Sunday Long Reads: Video games, nationality, books, films, travel and more

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Complex plots, crisp writing, choreographed combats, original music and seasoned performances. Are video games the new films?

With Hollywood lending its voice, are video games the new films?

Even Superman plays video games. Henry Cavill, the last person to don the red cape, famously ignored the casting confirmation call from director Zack Snyder because he was busy playing World of Warcraft.

After an unremarkable stint as the Man of Steel, it was a video game that presented Cavill with a chance to bring another iconic character to the screen. Enamoured of The Witcher 3 — the fantasy role-playing game that pits otherworldly beasts against a hunter — and the performance of voice actor Doug Cockle as Geralt of Rivia, the eponymous witcher, Cavill started angling for the part in the TV adaptation. In December, Netflix released The Witcher to mixed reviews from critics. Cavill’s Geralt, however, managed to floor the tougher bunch — hardcore gamers ready to shred the Brit’s interpretation of a beloved character.


Who is an anti-national?

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Words Make The Man: Victor Klemperer (Source: Wikimedia Commons)

Last week, Minister of State for Finance Anurag Thakur led a chant at an election meeting in Delhi with the prompt: “Desh ke gaddaron ko...” (“Traitors to the nation...”) And the mob was happy to complete the slogan: “...goli maaron saalon ko.” (“...should be shot.”) We shall now witness the familiar waltz that parties perform to distance themselves from those who speak their mind too frankly, but given the volume of violent speech that’s been in the air already, the minister’s exhortation is not a novelty. However, the crowd’s response is interesting, indicating that the idea of exterminating certain classes of Indian citizens has been normalised.


WhatsApp Uncle is lost looking for citizenship papers

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Voices of dissent: Protesters at Shaheen Bagh, Delhi (Photo: Amit Mehra)

Aaj main phansa hoon/ Ek duvidha ke do seenghon mein/Desh prem mein lipta hoon, par kaagaz ki khoj mein khud ko kho baitha hoon/ Jis aurat ka karne chala thha uddhaar, aaj sochta hoon/Kya wahi dikhaegi bharat mata ko aadar karne ka marg?

Bachchon, my family, u all must be thinking this is poem from some young anti-national fellow or something... or amazing shabd of Ghalib or Dinkar ji... BUT U WILL NOT BELIEVE.... ALL BEAUTIFUL WORDS ABOVE BELONG TO UR DAADU'S BEAUTIFUL MIND!!!!!! Yes my family... my duvidha is so gr8 that ONLY KAVITA CAN EXPRESS MY KARUNA!!!!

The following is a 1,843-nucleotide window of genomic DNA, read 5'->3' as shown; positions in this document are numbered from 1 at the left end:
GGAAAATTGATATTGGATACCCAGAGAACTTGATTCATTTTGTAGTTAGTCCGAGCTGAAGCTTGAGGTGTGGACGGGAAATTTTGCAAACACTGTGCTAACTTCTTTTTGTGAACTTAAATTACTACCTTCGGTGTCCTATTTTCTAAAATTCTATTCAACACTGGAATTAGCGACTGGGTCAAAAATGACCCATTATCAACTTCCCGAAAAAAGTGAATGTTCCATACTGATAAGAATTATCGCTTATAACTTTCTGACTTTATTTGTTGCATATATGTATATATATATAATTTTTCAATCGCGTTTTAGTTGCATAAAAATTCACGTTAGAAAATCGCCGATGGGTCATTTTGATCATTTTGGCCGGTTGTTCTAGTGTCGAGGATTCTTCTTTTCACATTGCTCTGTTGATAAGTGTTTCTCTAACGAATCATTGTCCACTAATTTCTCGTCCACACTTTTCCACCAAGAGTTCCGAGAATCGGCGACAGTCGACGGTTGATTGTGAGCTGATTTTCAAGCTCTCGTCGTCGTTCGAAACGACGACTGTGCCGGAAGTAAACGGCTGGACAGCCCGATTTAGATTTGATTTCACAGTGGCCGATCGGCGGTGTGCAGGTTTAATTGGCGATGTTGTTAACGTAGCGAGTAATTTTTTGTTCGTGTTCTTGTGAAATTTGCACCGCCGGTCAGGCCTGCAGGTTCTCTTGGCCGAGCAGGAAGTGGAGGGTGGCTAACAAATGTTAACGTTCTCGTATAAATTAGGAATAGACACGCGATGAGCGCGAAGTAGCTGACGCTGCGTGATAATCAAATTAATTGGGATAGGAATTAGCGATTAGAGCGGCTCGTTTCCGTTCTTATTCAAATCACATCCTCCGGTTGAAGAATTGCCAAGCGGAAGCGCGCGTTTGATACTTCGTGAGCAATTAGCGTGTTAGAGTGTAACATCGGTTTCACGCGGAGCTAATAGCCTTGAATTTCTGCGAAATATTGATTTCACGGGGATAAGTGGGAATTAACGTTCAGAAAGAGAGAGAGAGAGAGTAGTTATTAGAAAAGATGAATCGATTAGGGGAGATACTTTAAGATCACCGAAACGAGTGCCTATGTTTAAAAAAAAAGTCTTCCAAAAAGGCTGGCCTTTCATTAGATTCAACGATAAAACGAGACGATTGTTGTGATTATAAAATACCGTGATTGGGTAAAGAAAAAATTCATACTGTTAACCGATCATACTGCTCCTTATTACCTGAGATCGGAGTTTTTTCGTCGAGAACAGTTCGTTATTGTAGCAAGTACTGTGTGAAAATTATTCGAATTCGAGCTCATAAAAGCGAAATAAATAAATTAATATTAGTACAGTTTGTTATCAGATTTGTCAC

Legendary Gujarati bookstore Lokmilap shuts shop after nearly seven decades

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Independent bookstore Lokmilap in Bhavnagar, Gujarat. (Photo: Javed Raja)

A bookstore a little younger than the Republic, one that made notoriously penny-wise Gujaratis line up to buy books, and one that became a cultural landmark in Bhavnagar, Saurashtra - Lokmilap was all that and more, till it shut shop last Sunday, exactly 66 years after it began in Mumbai.

The store, as well as the publishing house by the same name, was set up by Mahendrabhai Meghani, 96, the eldest son of a legendary Gujarati man of letters. The late Jhaverchand Meghani was a poet, social reformer and writer, who was conferred the title of Rashtriya Shayar (national poet) by Mahatma Gandhi.


Hafeez Contractor on why Indians don’t deserve good architecture

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Architect Hafeez Contractor at his office. (Express photo by Prashant Nadkar)

Mumbai’s skyline stands dotted with tall towers, like arrows in the sky. It all began with architect Hafeez Contractor, 70, one of the most recognisable name in the galaxy of Indian designers, who started the trend. Contractor, who speaks in metaphors and who has done the math to house 22 million Mumbaikars is the subject of a recent book, Becoming Hafeez Contractor: The Making of an Architect (HarperCollins, 2019), written by urban designer-architect Harshad Bhatia. As we enter Contractor’s well-lit office in Mumbai, his work space is unhindered by doors or partitions. It is just as Contractor, whom Bhatia calls the “catalyst architect”, would like it to be — open and accessible.